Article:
BlackBerry And The African Market: What Does it Have to Offer?

The world of mobile technology has improved greatly over the years. The vast number of brands in the global market today has caused a great variation in the demand of some. One of the greatly affected brands is the BlackBerry, from the Canadian company RIM (Research In Motion).

BlackBerry Curve

In the past few years, RIM has experienced a reduction in sales of the BlackBerry that occurred when other smart phones such as the Android and iPhone hit the market. However, RIM experienced this meltdown mainly in the North American market. In the African market, the reverse is the case. Presently, Africa is a ripe market for the BlackBerry.

Contador Harrison, a software developer with mobile solutions provider Somocon Oy writes:

“… Research in Motion should see Africa as a market that can play a key role in its plans for continued investment and growth in the smartphone business.There is no doubt that Africa is a market where you have a great mix of enterprise,small and medium enterprise and growing consumers. The continent is a fast becoming a commercial hub with a healthy appetite for high-tech commercial solutions.RIM enjoyed a year-on-year growth of 27% in Africa, according to IDC’s Africa Quarterly Mobile Phone Tracker 2Q 2011 survey.Overall,smartphone shipments grew by 65% year-on-year.BlackBerrys have carved a niche for themselves in Africa like no other smartphone brands….”

He goes on to point out that this is why “over 3,000,000 new business popping up in African provide an ideal market for RIM than other platforms.”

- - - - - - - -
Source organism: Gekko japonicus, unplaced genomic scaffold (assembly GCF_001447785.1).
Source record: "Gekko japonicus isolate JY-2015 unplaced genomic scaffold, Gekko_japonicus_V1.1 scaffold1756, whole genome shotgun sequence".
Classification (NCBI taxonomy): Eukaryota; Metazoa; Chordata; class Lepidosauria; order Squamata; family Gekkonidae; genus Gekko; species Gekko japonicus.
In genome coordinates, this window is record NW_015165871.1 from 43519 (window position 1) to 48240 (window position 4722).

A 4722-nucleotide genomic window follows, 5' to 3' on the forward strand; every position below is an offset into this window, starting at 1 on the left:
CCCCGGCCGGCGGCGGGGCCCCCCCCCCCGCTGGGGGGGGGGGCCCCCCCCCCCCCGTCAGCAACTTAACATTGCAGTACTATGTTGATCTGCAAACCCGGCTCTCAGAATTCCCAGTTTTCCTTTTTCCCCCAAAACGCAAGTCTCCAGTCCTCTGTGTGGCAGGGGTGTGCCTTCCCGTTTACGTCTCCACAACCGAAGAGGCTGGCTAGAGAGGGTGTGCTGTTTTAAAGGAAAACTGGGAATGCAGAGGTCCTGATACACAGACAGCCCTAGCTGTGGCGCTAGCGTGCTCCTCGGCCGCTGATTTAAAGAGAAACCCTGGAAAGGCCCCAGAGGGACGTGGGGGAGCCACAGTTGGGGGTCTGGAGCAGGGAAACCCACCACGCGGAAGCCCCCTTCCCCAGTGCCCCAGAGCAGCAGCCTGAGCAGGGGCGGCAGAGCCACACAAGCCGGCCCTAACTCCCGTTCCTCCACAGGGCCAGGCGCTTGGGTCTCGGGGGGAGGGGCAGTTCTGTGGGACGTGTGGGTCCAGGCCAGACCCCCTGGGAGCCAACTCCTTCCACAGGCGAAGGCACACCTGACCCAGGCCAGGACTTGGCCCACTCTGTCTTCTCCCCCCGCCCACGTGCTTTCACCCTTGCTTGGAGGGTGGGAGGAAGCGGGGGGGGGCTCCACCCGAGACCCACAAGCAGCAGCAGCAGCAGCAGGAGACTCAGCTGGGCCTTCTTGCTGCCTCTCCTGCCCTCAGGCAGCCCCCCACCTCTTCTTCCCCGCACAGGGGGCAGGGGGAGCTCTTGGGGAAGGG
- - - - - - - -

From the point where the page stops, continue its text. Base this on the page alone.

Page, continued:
This is a viewpoint I agree with.  With this in mind, the question here is, “Why is Africa embracing the BlackBerry?”

Like every other place, Africans love technology and this is no wonder why BlackBerry has carved a niche for itself in the African market. Like every other mobile device, BlackBerry also has features like gaming and Internet browsing. But it owes its craze in Africa to its BBM (BlackBerry Messenger) and Appworld features. These features are responsible for the viral effect it is creating on the African market. The BBM has this affinity because of its ability to share text and voice messages as well as pictures and video clips. It has become the most downloaded free app from the BlackBerry App world in Africa.

BlackBerry provides various advantages for its users, for those active in social media and those in the business world alike. Social interaction is one of the reasons why BlackBerry is found more among youths that any other age group in Africa.  Youths use the BlackBerry Messenger service to text messages to one another, share images and connect socially.

In my country of Nigeria, almost every household has a BlackBerry.  Despite prices of $150 and up per device, people will sometimes sell other belongings to buy a BlackBerry.

The BlackBerry gives its user a sense of class and belonging. It is no wonder that school students find it wise to sacrifice their school fees for the purchase of a BlackBerry device.  The different BlackBerry plans made available by the mobile service networks are enough to skyrocket the urge to get one.

According to Riu Brites, the product director at RIM for Africa, BlackBerry access in South Africa is affordable with flat rate plans.  In Nigeria, prices of the BlackBerry plans from the various mobile networks (Airtel, Glo and MTN) are from $5 to $10 per month, giving users the choice to pick what they feel is best.

Access to computers is harder to get in parts of Africa than in America and other areas of the world.  With the BlackBerry you can stay connected and conduct business without worrying about power or Internet access for a regular computer, and without the inconvenience of going to an Internet cafe to get online.

Can the BlackBerry device be as effective in business as it is in social media?